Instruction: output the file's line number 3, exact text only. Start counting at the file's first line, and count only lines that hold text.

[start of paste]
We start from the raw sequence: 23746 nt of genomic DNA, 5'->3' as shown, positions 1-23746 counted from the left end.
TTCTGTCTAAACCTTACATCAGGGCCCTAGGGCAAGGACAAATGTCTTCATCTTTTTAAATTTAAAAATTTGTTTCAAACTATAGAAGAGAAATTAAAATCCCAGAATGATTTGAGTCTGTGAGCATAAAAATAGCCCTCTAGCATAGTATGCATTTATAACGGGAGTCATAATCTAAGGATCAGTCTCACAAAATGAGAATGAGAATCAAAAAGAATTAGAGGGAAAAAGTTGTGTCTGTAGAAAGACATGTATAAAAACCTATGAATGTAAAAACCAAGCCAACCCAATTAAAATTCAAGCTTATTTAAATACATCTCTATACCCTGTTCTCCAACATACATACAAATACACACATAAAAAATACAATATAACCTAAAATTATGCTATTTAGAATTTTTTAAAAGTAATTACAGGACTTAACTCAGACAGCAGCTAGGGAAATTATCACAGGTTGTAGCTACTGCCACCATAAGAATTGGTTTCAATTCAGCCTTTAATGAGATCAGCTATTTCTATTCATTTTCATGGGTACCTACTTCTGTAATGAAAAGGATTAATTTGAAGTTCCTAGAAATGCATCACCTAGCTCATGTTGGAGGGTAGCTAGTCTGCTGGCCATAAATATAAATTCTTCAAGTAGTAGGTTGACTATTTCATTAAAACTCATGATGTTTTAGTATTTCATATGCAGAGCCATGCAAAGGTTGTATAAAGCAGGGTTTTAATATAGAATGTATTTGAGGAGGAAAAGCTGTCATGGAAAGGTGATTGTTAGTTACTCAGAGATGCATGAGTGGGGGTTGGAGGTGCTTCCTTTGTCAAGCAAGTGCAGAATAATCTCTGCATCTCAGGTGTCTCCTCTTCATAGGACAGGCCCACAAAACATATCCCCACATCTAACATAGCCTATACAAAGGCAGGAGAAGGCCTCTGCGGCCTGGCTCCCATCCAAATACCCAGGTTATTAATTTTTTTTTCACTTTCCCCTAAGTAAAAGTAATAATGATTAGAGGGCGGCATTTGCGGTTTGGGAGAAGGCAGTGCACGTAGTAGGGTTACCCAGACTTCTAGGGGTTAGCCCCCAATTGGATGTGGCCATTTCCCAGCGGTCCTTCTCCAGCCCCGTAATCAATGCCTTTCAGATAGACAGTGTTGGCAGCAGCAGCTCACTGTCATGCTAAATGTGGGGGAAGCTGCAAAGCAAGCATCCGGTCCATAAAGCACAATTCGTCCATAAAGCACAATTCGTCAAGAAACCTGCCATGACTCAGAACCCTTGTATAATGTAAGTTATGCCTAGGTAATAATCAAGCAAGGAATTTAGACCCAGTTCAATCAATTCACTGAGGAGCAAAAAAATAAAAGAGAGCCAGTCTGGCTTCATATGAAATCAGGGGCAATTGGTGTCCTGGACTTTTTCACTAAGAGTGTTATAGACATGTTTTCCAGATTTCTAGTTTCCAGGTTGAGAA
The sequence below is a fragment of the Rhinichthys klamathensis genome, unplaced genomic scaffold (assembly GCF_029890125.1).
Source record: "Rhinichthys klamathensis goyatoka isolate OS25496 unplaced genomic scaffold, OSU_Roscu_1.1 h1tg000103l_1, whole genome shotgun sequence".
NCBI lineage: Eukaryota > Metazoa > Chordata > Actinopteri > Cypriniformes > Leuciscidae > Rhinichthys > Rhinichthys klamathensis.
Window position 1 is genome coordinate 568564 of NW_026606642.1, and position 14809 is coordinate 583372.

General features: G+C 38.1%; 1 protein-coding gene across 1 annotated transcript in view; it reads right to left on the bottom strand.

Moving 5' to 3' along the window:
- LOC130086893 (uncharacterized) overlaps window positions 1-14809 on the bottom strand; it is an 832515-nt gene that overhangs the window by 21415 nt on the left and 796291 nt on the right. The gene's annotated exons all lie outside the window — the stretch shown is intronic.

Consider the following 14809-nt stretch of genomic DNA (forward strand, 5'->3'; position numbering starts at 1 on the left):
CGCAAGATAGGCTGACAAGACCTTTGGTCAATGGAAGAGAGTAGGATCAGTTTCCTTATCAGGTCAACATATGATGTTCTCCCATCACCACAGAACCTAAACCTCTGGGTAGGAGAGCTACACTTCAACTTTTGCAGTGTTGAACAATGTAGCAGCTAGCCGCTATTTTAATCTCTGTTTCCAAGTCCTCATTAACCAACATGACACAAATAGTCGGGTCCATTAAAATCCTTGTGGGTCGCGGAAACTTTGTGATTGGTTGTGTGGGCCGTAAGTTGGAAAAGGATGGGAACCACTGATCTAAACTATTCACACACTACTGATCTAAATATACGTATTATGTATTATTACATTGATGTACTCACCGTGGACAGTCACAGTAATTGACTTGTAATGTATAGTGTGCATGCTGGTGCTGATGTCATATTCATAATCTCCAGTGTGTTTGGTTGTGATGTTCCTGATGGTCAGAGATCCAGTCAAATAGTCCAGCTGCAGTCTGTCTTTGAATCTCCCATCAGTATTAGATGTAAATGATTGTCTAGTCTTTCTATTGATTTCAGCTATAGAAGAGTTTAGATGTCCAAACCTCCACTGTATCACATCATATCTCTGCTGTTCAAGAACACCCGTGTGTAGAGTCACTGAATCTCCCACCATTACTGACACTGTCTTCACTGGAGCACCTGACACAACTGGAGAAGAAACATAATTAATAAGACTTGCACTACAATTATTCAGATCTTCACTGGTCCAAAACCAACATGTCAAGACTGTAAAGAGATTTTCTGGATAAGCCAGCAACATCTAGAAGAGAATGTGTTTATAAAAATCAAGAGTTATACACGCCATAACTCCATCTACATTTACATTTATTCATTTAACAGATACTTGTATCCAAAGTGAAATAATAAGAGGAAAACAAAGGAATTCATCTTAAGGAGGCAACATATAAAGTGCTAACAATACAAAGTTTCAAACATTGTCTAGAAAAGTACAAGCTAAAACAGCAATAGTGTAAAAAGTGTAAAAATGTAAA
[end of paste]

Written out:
The sequence below is a fragment of the Rhinichthys klamathensis genome, unplaced genomic scaffold (assembly GCF_029890125.1).